Josef Filipowicz

Senior Fellow (On Leave)

Josef Filipowicz, Senior Fellow of the Fraser Institute, is an independent urban and regional policy specialist, and former analyst at the Canada Mortgage and Housing Corporation and the Fraser Institute’s Centre for Municipal Studies. He holds an M.A. in Political Science from Wilfrid Laurier University and a Bachelor of Urban and Regional Planning from Ryerson University. He conducts research and produces reports on land-use regulations, housing affordability, property taxation, and municipal finance. He also comments frequently (in English and French) on policy issues in these fields, notably through radio and television interviews, panel discussions, public presentations, and blogs and op-eds. His work has been featured in numerous news outlets including the Wall Street Journal, Globe and Mail, Toronto Star, Maclean’s, Detroit News, and Financial Post.

Recent Research by Josef Filipowicz

— Feb 27, 2024
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Federal Reforms to Improve Housing Affordability

Federal Reforms to Improve Housing Affordability is the latest installment in the Institute’s essay series on federal policy reforms. This essay documents the large and growing imbalance between housing supply and demand, and highlight’s the federal government’s influence on housing markets.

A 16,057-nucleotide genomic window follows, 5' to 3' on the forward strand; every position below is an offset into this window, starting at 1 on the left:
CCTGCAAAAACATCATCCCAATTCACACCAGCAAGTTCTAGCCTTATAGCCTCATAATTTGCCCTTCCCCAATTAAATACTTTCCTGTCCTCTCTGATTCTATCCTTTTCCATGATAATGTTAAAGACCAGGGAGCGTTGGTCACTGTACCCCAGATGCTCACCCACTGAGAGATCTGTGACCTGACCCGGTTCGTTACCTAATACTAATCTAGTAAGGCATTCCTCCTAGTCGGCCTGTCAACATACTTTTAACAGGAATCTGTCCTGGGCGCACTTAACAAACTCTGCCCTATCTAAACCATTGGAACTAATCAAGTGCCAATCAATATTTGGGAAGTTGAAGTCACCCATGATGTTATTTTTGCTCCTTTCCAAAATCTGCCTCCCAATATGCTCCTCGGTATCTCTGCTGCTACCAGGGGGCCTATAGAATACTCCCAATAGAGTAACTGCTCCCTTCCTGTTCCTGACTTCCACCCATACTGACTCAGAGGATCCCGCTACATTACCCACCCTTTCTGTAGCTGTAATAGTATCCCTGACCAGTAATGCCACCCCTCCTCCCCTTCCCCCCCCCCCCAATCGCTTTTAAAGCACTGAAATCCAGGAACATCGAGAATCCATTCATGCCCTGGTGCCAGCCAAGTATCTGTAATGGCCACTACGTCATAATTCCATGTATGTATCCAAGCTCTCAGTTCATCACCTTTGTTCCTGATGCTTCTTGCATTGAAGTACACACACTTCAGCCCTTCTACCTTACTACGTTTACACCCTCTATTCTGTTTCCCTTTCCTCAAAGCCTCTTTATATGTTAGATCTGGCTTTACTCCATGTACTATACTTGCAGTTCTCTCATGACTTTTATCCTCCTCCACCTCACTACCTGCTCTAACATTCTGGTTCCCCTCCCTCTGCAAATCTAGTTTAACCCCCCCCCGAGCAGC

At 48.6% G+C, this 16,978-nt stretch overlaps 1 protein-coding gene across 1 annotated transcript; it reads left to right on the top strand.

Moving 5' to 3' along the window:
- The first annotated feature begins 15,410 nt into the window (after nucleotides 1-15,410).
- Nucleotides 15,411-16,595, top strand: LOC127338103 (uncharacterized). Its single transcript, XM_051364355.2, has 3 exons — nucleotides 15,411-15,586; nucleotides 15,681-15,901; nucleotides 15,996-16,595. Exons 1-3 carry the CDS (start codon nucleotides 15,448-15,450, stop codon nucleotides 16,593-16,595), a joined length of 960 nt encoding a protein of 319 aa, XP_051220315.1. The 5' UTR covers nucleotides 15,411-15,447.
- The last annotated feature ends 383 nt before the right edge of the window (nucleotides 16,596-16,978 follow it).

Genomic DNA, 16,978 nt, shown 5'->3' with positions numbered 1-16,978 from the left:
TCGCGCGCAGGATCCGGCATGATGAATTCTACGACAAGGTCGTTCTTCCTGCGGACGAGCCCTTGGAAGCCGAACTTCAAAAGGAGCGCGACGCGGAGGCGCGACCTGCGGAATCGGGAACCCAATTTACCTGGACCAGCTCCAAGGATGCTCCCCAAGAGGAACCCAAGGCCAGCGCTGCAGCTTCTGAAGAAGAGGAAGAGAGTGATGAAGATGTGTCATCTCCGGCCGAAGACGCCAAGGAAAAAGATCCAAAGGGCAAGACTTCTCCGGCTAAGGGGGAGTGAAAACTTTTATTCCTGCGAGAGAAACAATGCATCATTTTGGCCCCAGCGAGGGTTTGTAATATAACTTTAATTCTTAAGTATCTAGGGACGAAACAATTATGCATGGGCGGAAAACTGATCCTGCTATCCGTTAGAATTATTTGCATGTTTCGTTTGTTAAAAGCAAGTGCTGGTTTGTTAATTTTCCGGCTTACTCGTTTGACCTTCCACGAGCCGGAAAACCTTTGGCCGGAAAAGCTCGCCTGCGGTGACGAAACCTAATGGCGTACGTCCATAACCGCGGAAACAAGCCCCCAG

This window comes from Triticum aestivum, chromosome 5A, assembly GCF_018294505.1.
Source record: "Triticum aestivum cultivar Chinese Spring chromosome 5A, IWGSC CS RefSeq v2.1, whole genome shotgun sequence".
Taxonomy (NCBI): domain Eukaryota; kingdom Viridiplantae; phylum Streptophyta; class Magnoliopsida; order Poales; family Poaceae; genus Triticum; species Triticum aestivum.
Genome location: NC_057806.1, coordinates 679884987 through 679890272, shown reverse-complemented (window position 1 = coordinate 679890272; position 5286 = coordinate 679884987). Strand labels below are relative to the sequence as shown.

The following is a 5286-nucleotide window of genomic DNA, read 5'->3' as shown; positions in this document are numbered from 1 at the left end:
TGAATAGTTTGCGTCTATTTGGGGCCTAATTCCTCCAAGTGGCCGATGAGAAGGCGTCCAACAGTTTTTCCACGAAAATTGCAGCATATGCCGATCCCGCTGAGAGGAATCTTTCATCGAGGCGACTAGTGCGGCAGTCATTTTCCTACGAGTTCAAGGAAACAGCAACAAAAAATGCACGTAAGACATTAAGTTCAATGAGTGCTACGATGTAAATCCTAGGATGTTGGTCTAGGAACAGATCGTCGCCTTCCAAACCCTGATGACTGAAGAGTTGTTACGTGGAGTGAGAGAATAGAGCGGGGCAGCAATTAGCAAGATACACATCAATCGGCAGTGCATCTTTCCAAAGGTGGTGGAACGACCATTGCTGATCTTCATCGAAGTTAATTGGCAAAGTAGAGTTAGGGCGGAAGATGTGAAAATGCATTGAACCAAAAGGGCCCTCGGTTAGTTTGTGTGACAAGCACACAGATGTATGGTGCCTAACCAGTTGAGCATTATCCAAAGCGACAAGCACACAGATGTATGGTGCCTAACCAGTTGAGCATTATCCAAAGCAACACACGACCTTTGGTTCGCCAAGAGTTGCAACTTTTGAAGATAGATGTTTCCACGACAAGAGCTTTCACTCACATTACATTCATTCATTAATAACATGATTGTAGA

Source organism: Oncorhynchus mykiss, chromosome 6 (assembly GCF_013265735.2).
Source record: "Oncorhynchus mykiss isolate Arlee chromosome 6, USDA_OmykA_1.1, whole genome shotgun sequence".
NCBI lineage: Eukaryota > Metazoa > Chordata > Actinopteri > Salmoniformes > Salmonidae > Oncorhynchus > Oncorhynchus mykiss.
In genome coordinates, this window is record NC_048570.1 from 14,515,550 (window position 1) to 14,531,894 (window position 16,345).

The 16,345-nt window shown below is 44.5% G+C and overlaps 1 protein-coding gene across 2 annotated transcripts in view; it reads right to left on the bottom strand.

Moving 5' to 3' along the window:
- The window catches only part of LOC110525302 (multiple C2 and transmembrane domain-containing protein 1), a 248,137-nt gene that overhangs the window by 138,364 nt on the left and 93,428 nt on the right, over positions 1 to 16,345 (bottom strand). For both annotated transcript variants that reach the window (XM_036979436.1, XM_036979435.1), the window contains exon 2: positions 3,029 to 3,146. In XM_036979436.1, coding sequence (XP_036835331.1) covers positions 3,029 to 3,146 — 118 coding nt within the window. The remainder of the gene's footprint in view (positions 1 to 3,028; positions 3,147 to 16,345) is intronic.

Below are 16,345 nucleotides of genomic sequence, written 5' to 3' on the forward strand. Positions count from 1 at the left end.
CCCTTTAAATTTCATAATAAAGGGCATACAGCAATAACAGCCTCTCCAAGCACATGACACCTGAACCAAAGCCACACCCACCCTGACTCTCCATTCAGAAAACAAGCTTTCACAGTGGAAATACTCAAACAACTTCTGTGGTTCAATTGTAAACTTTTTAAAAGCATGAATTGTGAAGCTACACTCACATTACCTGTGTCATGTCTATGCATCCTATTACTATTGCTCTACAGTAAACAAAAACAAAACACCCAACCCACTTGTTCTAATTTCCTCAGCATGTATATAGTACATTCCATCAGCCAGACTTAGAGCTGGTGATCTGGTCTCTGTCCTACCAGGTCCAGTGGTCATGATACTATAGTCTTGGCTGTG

— Oct 12, 2023
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Canada’s Growing Housing Gap: Comparing Population Growth and Housing Completions in Canada, 1972-2022 finds that the gap between the number of homes built and the number of additional people in Canada is the widest it’s been in 50 years.

— Jun 8, 2023
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Making Room for Growth: Housing Intensification in Canada's Cities, 2016-2021

Making Room for Growth: Housing Intensification in Canada’s Cities, 2016-2021 is a new study that finds despite a housing shortage in many cities across the country, the number of housing units in 26.4 per cent of Canada’s urban neighbourhoods—more than one-in-four—actually declined from 2016 to 2021. What’s more, half of all neighbourhoods in Canadian cities saw the number of housing units increase by less than one per cent.